In the month since he took office, Donald Trump has refused to drop his Samsung S3 in favor of the standard secured phone. That’s a huge security problem, since conventional phones are vulnerable to any number of outside attacks, and the US president is one of the most valuable intelligence targets in the world. But despite the real risk of compromise — which could give hackers access to the phone’s microphone and camera — Trump has continued to use the phone, sending tweets from an Android device as recently as this morning.
Now, Congress could get involved. This morning, Congressman Ted Lieu (D-CA) sent a letter to the House Oversight Committee requesting an investigation into the president’s phone and general cybersecurity practices, co-signed by 14 other members of Congress.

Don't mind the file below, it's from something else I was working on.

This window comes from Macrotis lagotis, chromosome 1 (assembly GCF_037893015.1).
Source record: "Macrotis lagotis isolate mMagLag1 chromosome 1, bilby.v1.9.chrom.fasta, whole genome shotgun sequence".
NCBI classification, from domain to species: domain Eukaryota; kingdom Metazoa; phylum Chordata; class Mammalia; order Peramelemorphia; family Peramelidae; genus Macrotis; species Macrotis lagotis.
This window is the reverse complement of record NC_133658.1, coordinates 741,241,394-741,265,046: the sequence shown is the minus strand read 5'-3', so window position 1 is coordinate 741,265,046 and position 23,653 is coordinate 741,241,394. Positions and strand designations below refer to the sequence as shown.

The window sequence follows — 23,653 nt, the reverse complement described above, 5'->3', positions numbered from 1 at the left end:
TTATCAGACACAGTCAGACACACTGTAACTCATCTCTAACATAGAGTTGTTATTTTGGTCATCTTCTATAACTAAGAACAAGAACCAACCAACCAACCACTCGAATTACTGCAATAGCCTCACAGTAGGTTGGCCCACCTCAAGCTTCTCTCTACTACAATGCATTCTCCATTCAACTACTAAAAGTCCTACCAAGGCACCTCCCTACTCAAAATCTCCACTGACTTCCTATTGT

“The device President Trump insists on using — most likely the Samsung Galaxy S3 — has particularly well-documented vulnerabilities,” the letter reads. “What immediate actions do the President and the Office of the President intend to take to ensure the swift and safe transition of communications technologies?”
Those questions are particularly vital after an impromptu intelligence briefing at Trump’s Mar-a-Lago resort last weekend, which may have exposed sensitive documents to unsecured phone cameras. The Oversight Committee is already seeking more details into the circumstances of the briefing.
It’s not the first time Lieu has called for stricter cybersecurity in the government. In a letter to the House Administration Committee earlier this month, he drew attention to similar vulnerabilities within the House of Representatives, calling for more urgent information security training for all members of Congress, as well as a formal plan for securing members’ personal devices.